Review – Plunge #2 (DC/Hill House)

Publisher: DC (Hill House Comics imprint)
Writer: Joe Hill
Artwork: Stuart Immonen
Colours: Dave Stewart
Lettering: Deron Bennett
Release Date: 18th March 2020

Once the initial shock of her discovery wears off and Mariah tries to rationalise her experience, she leads a team in search of any other survivors. Meanwhile, Carpenter begins a survey of the Derleth, and discovers that the depths of the Arctic Ocean are hiding more deadly terrors than just a 40-year-old ghost ship.

I am being spoiled rotten at the moment. Horror is my thing, and there is so much good horror out there at the moment. Of the horror titles that are flooding our shelves, Hill House are producing some of my favourite books of 2020. In fact, of the five Hill House titles I’ve read, three of them are definitely way up at the top of my list so far this year.  That said, the competition is pretty stiff so I’m looking forward to seeing who comes out on top at the end of the year.

There is so much going on in this issue that it’s difficult to give you a coherent idea of what to expect without just dropping massive spoilers into every sentence. In an attempt to avoid this, I’ll just say that where last issue we had an homage to John Carpenter and H.P. Lovecraft, we’re now fully and completely embracing Alien, The Thing, The Call of Cthulhu, Dagon, The Abyss, The Fog, and even the works of William Hope Hodgson. Yes, before you ask, there is a giant sea monster! I spent a significant portion of this issue just shouting “YES!” or “WOW!”, there’s so much of it that was just ticking box after box of what I want out of a horror story.

I don’t know how much more I can enthuse about what Joe Hill is achieving, both with his own titles and with his leadership of the Hill House imprint, without just grabbing a cheerleader outfit and a set of pom-poms (and trust me, nobody needs to see that)! For me, and I have said this before, comics are the perfect vehicle for Joe Hill’s talents and he has surrounded himself with some incredible talent here.

I loved the first couple of issues of Basketful of Heads, but I’ve felt that as the story has progressed it’s lost its way a bit, and isn’t quite living up to its initial promise. This particular story, however, seems to me to be the one that Hill has hit his stride on. It’s pitch perfect and it’s one that he seems to be having a lot of fun with. While BoH has a lot of fun referencing both Hill and Stephen King’s literary worlds, it comes across more as name-checking rather than trying to integrate them into the narrative. Plunge on the other hand takes it a step further, utilising familiar and beloved stories, grabbing the best bits out of them and weaving them into a gripping horror tale. Where I could see Basketful of Heads being adapted into a segment in an anthology horror show, Plunge could, and should, be adapted into either a full-blown movie – or, given current trends, a quality Netflix series.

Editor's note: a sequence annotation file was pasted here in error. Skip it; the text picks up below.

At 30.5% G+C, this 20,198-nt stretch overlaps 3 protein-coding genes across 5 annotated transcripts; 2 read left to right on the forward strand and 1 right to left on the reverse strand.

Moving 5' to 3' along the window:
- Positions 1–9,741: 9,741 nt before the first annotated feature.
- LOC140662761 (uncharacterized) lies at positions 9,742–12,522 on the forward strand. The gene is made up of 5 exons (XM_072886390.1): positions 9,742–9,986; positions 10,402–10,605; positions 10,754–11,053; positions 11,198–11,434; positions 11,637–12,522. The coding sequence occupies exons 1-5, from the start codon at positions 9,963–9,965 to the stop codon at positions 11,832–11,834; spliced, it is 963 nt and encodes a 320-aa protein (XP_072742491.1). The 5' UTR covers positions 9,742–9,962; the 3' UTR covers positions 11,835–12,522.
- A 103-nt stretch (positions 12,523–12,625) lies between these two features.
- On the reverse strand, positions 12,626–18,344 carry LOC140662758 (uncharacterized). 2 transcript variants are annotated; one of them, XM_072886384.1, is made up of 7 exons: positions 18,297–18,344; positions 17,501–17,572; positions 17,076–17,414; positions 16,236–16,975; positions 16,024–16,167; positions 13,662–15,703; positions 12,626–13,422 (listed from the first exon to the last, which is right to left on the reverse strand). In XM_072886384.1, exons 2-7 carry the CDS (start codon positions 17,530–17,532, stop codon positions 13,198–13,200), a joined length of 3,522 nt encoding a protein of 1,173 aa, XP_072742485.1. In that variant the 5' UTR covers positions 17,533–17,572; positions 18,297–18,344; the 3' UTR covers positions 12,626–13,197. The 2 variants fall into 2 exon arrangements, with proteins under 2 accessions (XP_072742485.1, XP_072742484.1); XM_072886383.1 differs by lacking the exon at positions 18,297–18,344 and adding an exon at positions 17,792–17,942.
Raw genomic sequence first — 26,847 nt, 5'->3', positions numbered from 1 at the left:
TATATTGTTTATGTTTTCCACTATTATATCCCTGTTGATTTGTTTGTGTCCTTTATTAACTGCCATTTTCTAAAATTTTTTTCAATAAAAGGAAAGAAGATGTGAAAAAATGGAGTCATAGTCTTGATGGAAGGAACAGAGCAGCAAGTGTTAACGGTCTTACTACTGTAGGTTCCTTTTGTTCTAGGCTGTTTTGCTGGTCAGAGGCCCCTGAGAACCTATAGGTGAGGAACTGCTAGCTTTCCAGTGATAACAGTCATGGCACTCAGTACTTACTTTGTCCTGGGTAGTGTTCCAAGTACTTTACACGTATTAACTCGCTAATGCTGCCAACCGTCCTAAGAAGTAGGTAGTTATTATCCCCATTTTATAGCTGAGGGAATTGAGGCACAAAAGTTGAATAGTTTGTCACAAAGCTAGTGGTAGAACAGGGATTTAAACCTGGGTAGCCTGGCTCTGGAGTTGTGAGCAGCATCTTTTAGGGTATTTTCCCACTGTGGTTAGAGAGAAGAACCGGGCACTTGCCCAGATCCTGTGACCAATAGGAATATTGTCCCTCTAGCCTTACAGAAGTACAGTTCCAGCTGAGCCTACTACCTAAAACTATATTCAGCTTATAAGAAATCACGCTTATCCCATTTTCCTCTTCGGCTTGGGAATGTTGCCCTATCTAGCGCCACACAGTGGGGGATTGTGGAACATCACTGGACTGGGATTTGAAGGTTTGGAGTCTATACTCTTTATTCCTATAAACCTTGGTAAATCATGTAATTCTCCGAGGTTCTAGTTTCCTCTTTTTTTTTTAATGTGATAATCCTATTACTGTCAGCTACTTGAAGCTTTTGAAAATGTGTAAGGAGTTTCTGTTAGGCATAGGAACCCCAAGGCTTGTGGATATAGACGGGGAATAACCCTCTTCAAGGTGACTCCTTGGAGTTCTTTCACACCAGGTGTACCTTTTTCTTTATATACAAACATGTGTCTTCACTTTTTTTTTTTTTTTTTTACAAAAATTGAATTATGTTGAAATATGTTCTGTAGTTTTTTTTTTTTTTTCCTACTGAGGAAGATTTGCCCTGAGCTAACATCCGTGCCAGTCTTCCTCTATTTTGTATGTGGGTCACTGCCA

The art is again provided by Stuart Immonen and Dave Stewart, and it’s nothing short of fantastic. Again, I can’t really focus on too much without giving the game away, but you’re really going to want to pay attention to the Underwater scenes, and the discovery in the cave is just phenomenal to look at. Moriah’s attempts to capture an example of the deformed marine life just hit me as being straight out of one of William Hope Hodgson’s tales of the Sargasso, and the way the art is delivered is spot on – exactly how I would have imagined the scene if I’d been reading this in one of his collected works.

One of this story’s main themes is just how isolated the Carpenter crew really are, and how utterly screwed they will be if something goes wrong. It is a testament to both writer and artists that they’ve taken this and given it what seems to be a vast landscape for them to be terrorised in; the Atol providing the first glimpse of the horrors to come, with the troubles aboard providing another theatre of horror, and the subterranean world that they will need to explore providing a vast, black, void that shelters unknown terrors both mundane and monstrous. These are three very different environments that engender very different feelings and reactions to the terrors the crew are assailed by, and I think it’s a very clever and brave step to try and weave them all together. Okay, essentially these are all parts of the same story, but for me each environment falls into its own sub-genre and that gives the creative team so much more to play with in the series.

I’d love to be more critical of this issue and this series as a whole but I really don’t feel that giving anything less than the rating below would be doing it, or the creative team, justice.

Rating: 4.5/5


The writer of this piece was: Mark Scott
Mark Tweets from @macoy_comicgeek ‏

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